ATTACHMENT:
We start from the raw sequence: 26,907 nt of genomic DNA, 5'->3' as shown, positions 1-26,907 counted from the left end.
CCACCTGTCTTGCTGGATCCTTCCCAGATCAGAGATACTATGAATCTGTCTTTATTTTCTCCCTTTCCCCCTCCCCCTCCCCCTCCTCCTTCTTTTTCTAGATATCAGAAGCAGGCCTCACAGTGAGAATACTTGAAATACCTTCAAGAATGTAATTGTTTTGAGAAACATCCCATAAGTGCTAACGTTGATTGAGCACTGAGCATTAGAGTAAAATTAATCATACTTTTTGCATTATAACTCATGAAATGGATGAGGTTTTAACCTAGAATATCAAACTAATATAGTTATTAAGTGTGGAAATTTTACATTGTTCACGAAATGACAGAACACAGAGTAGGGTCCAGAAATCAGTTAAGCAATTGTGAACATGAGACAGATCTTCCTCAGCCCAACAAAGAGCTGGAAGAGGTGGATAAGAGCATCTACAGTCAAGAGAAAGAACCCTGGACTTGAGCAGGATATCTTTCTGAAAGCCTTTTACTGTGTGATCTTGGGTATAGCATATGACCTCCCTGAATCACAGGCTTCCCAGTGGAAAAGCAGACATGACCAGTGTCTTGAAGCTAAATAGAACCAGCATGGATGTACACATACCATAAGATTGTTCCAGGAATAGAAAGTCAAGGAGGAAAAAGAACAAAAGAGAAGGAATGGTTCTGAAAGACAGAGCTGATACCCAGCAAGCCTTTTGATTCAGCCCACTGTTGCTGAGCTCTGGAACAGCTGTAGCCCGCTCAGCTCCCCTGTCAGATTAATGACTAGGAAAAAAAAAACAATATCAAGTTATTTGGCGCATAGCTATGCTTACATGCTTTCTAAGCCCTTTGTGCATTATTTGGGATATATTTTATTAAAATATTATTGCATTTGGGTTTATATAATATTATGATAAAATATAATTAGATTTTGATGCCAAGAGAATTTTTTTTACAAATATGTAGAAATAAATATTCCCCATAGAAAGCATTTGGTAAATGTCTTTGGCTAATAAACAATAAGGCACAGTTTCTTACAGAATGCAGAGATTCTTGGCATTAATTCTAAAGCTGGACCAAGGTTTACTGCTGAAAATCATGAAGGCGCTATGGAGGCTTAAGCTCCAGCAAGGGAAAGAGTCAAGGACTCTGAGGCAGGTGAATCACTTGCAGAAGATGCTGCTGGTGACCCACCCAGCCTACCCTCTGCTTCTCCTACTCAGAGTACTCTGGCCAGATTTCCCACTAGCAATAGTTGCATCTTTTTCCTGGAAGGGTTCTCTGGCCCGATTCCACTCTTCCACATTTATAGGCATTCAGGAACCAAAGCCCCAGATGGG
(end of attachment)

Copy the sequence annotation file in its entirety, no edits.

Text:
We start from the raw sequence: 26,907 nt of genomic DNA, 5'->3' as shown, positions 1-26,907 counted from the left end.
CCACCTGTCTTGCTGGATCCTTCCCAGATCAGAGATACTATGAATCTGTCTTTATTTTCTCCCTTTCCCCCTCCCCCTCCCCCTCCTCCTTCTTTTTCTAGATATCAGAAGCAGGCCTCACAGTGAGAATACTTGAAATACCTTCAAGAATGTAATTGTTTTGAGAAACATCCCATAAGTGCTAACGTTGATTGAGCACTGAGCATTAGAGTAAAATTAATCATACTTTTTGCATTATAACTCATGAAATGGATGAGGTTTTAACCTAGAATATCAAACTAATATAGTTATTAAGTGTGGAAATTTTACATTGTTCACGAAATGACAGAACACAGAGTAGGGTCCAGAAATCAGTTAAGCAATTGTGAACATGAGACAGATCTTCCTCAGCCCAACAAAGAGCTGGAAGAGGTGGATAAGAGCATCTACAGTCAAGAGAAAGAACCCTGGACTTGAGCAGGATATCTTTCTGAAAGCCTTTTACTGTGTGATCTTGGGTATAGCATATGACCTCCCTGAATCACAGGCTTCCCAGTGGAAAAGCAGACATGACCAGTGTCTTGAAGCTAAATAGAACCAGCATGGATGTACACATACCATAAGATTGTTCCAGGAATAGAAAGTCAAGGAGGAAAAAGAACAAAAGAGAAGGAATGGTTCTGAAAGACAGAGCTGATACCCAGCAAGCCTTTTGATTCAGCCCACTGTTGCTGAGCTCTGGAACAGCTGTAGCCCGCTCAGCTCCCCTGTCAGATTAATGACTAGGAAAAAAAAAACAATATCAAGTTATTTGGCGCATAGCTATGCTTACATGCTTTCTAAGCCCTTTGTGCATTATTTGGGATATATTTTATTAAAATATTATTGCATTTGGGTTTATATAATATTATGATAAAATATAATTAGATTTTGATGCCAAGAGAATTTTTTTTACAAATATGTAGAAATAAATATTCCCCATAGAAAGCATTTGGTAAATGTCTTTGGCTAATAAACAATAAGGCACAGTTTCTTACAGAATGCAGAGATTCTTGGCATTAATTCTAAAGCTGGACCAAGGTTTACTGCTGAAAATCATGAAGGCGCTATGGAGGCTTAAGCTCCAGCAAGGGAAAGAGTCAAGGACTCTGAGGCAGGTGAATCACTTGCAGAAGATGCTGCTGGTGACCCACCCAGCCTACCCTCTGCTTCTCCTACTCAGAGTACTCTGGCCAGATTTCCCACTAGCAATAGTTGCATCTTTTTCCTGGAAGGGTTCTCTGGCCCGATTCCACTCTTCCACATTTATAGGCATTCAGGAACCAAAGCCCCAGATGGG